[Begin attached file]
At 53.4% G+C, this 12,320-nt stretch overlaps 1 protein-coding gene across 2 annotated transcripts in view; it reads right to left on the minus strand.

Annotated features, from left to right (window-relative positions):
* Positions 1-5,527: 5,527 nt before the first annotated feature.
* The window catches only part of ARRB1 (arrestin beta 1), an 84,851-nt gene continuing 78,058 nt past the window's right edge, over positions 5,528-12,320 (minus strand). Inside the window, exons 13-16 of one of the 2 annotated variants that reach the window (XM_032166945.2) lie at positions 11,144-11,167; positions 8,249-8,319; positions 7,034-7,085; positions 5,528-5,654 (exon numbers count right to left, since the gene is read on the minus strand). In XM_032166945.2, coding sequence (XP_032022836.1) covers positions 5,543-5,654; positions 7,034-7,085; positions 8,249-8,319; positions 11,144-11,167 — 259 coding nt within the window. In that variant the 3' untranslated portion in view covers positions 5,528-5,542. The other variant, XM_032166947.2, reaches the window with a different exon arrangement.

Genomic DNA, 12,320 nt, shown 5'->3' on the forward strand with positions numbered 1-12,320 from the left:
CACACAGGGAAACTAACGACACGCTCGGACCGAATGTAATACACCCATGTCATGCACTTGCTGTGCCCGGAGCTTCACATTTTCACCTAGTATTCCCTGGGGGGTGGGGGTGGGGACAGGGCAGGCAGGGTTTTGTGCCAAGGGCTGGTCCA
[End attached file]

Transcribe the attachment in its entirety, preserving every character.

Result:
At 53.4% G+C, this 12,320-nt stretch overlaps 1 protein-coding gene across 2 annotated transcripts in view; it reads right to left on the minus strand.

Annotated features, from left to right (window-relative positions):
* Positions 1-5,527: 5,527 nt before the first annotated feature.
* The window catches only part of ARRB1 (arrestin beta 1), an 84,851-nt gene continuing 78,058 nt past the window's right edge, over positions 5,528-12,320 (minus strand). Inside the window, exons 13-16 of one of the 2 annotated variants that reach the window (XM_032166945.2) lie at positions 11,144-11,167; positions 8,249-8,319; positions 7,034-7,085; positions 5,528-5,654 (exon numbers count right to left, since the gene is read on the minus strand). In XM_032166945.2, coding sequence (XP_032022836.1) covers positions 5,543-5,654; positions 7,034-7,085; positions 8,249-8,319; positions 11,144-11,167 — 259 coding nt within the window. In that variant the 3' untranslated portion in view covers positions 5,528-5,542. The other variant, XM_032166947.2, reaches the window with a different exon arrangement.

Genomic DNA, 12,320 nt, shown 5'->3' on the forward strand with positions numbered 1-12,320 from the left:
CACACAGGGAAACTAACGACACGCTCGGACCGAATGTAATACACCCATGTCATGCACTTGCTGTGCCCGGAGCTTCACATTTTCACCTAGTATTCCCTGGGGGGTGGGGGTGGGGACAGGGCAGGCAGGGTTTTGTGCCAAGGGCTGGTCCA